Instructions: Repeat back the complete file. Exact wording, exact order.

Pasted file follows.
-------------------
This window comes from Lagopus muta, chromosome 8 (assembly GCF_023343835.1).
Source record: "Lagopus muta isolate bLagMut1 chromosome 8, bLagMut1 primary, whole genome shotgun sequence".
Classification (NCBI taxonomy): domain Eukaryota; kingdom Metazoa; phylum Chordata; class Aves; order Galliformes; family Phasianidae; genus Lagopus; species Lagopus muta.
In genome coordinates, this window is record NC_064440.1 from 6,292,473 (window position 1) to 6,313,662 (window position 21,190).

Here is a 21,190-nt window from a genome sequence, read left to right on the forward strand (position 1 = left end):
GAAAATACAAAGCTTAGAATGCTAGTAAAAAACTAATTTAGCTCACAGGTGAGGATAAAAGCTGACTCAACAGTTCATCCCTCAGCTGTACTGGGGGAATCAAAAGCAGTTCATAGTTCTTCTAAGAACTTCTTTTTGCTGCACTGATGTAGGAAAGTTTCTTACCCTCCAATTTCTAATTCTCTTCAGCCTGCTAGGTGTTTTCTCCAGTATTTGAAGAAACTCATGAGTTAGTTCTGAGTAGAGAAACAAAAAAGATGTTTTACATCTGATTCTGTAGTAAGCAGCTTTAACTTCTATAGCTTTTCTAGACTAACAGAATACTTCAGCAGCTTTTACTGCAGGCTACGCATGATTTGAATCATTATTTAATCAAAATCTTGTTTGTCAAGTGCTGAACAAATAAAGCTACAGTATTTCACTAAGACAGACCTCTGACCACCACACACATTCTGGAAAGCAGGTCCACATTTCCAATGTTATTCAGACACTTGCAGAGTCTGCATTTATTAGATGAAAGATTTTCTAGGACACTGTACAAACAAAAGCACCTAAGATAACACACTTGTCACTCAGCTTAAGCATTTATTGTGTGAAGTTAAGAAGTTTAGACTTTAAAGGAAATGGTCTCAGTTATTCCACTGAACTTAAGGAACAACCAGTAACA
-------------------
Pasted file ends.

This window comes from Lagopus muta, chromosome 8 (assembly GCF_023343835.1).
Source record: "Lagopus muta isolate bLagMut1 chromosome 8, bLagMut1 primary, whole genome shotgun sequence".
Classification (NCBI taxonomy): domain Eukaryota; kingdom Metazoa; phylum Chordata; class Aves; order Galliformes; family Phasianidae; genus Lagopus; species Lagopus muta.
In genome coordinates, this window is record NC_064440.1 from 6,292,473 (window position 1) to 6,313,662 (window position 21,190).

Here is a 21,190-nt window from a genome sequence, read left to right on the forward strand (position 1 = left end):
GAAAATACAAAGCTTAGAATGCTAGTAAAAAACTAATTTAGCTCACAGGTGAGGATAAAAGCTGACTCAACAGTTCATCCCTCAGCTGTACTGGGGGAATCAAAAGCAGTTCATAGTTCTTCTAAGAACTTCTTTTTGCTGCACTGATGTAGGAAAGTTTCTTACCCTCCAATTTCTAATTCTCTTCAGCCTGCTAGGTGTTTTCTCCAGTATTTGAAGAAACTCATGAGTTAGTTCTGAGTAGAGAAACAAAAAAGATGTTTTACATCTGATTCTGTAGTAAGCAGCTTTAACTTCTATAGCTTTTCTAGACTAACAGAATACTTCAGCAGCTTTTACTGCAGGCTACGCATGATTTGAATCATTATTTAATCAAAATCTTGTTTGTCAAGTGCTGAACAAATAAAGCTACAGTATTTCACTAAGACAGACCTCTGACCACCACACACATTCTGGAAAGCAGGTCCACATTTCCAATGTTATTCAGACACTTGCAGAGTCTGCATTTATTAGATGAAAGATTTTCTAGGACACTGTACAAACAAAAGCACCTAAGATAACACACTTGTCACTCAGCTTAAGCATTTATTGTGTGAAGTTAAGAAGTTTAGACTTTAAAGGAAATGGTCTCAGTTATTCCACTGAACTTAAGGAACAACCAGTAACA